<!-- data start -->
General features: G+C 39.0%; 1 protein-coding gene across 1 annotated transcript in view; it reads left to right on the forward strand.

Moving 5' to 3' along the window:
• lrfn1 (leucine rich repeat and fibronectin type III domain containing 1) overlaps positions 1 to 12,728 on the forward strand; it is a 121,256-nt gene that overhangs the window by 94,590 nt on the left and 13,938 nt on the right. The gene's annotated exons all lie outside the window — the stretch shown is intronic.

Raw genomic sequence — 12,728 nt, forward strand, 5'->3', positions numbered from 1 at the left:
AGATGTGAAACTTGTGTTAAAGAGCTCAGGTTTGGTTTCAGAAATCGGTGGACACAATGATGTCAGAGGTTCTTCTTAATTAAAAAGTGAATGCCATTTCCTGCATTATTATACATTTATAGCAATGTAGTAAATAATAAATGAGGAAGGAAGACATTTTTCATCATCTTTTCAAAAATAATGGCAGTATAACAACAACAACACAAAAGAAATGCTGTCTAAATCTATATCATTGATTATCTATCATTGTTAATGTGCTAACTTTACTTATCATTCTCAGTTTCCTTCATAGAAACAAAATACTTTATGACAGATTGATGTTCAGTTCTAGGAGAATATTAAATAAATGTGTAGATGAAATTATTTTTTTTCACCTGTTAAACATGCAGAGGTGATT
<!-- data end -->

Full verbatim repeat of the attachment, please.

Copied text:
General features: G+C 39.0%; 1 protein-coding gene across 1 annotated transcript in view; it reads left to right on the forward strand.

Moving 5' to 3' along the window:
• lrfn1 (leucine rich repeat and fibronectin type III domain containing 1) overlaps positions 1 to 12,728 on the forward strand; it is a 121,256-nt gene that overhangs the window by 94,590 nt on the left and 13,938 nt on the right. The gene's annotated exons all lie outside the window — the stretch shown is intronic.

Raw genomic sequence — 12,728 nt, forward strand, 5'->3', positions numbered from 1 at the left:
AGATGTGAAACTTGTGTTAAAGAGCTCAGGTTTGGTTTCAGAAATCGGTGGACACAATGATGTCAGAGGTTCTTCTTAATTAAAAAGTGAATGCCATTTCCTGCATTATTATACATTTATAGCAATGTAGTAAATAATAAATGAGGAAGGAAGACATTTTTCATCATCTTTTCAAAAATAATGGCAGTATAACAACAACAACACAAAAGAAATGCTGTCTAAATCTATATCATTGATTATCTATCATTGTTAATGTGCTAACTTTACTTATCATTCTCAGTTTCCTTCATAGAAACAAAATACTTTATGACAGATTGATGTTCAGTTCTAGGAGAATATTAAATAAATGTGTAGATGAAATTATTTTTTTTCACCTGTTAAACATGCAGAGGTGATT